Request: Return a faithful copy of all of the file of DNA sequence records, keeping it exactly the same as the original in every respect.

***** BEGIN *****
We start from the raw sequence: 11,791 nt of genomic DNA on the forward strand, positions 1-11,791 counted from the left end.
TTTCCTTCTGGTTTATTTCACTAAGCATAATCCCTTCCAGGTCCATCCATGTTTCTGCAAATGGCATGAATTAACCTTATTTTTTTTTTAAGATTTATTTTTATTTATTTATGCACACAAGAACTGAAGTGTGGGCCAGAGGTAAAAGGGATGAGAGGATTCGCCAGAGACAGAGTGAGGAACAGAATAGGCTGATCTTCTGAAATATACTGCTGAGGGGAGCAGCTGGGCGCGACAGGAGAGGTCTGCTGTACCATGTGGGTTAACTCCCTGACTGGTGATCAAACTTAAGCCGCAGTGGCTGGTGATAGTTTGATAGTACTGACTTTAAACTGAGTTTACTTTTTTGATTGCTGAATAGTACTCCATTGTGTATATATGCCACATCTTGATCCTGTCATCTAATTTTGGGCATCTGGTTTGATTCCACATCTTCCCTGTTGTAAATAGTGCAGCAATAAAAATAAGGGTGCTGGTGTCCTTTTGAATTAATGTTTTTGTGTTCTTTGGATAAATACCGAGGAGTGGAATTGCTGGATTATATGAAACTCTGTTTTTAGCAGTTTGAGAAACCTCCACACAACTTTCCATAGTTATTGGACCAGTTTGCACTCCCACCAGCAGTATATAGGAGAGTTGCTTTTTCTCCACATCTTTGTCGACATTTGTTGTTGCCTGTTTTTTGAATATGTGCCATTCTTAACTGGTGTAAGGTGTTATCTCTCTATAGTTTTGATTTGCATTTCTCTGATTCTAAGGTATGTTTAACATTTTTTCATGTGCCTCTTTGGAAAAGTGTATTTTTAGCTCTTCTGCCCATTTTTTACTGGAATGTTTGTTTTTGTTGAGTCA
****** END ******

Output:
We start from the raw sequence: 11,791 nt of genomic DNA on the forward strand, positions 1-11,791 counted from the left end.
TTTCCTTCTGGTTTATTTCACTAAGCATAATCCCTTCCAGGTCCATCCATGTTTCTGCAAATGGCATGAATTAACCTTATTTTTTTTTTAAGATTTATTTTTATTTATTTATGCACACAAGAACTGAAGTGTGGGCCAGAGGTAAAAGGGATGAGAGGATTCGCCAGAGACAGAGTGAGGAACAGAATAGGCTGATCTTCTGAAATATACTGCTGAGGGGAGCAGCTGGGCGCGACAGGAGAGGTCTGCTGTACCATGTGGGTTAACTCCCTGACTGGTGATCAAACTTAAGCCGCAGTGGCTGGTGATAGTTTGATAGTACTGACTTTAAACTGAGTTTACTTTTTTGATTGCTGAATAGTACTCCATTGTGTATATATGCCACATCTTGATCCTGTCATCTAATTTTGGGCATCTGGTTTGATTCCACATCTTCCCTGTTGTAAATAGTGCAGCAATAAAAATAAGGGTGCTGGTGTCCTTTTGAATTAATGTTTTTGTGTTCTTTGGATAAATACCGAGGAGTGGAATTGCTGGATTATATGAAACTCTGTTTTTAGCAGTTTGAGAAACCTCCACACAACTTTCCATAGTTATTGGACCAGTTTGCACTCCCACCAGCAGTATATAGGAGAGTTGCTTTTTCTCCACATCTTTGTCGACATTTGTTGTTGCCTGTTTTTTGAATATGTGCCATTCTTAACTGGTGTAAGGTGTTATCTCTCTATAGTTTTGATTTGCATTTCTCTGATTCTAAGGTATGTTTAACATTTTTTCATGTGCCTCTTTGGAAAAGTGTATTTTTAGCTCTTCTGCCCATTTTTTACTGGAATGTTTGTTTTTGTTGAGTCA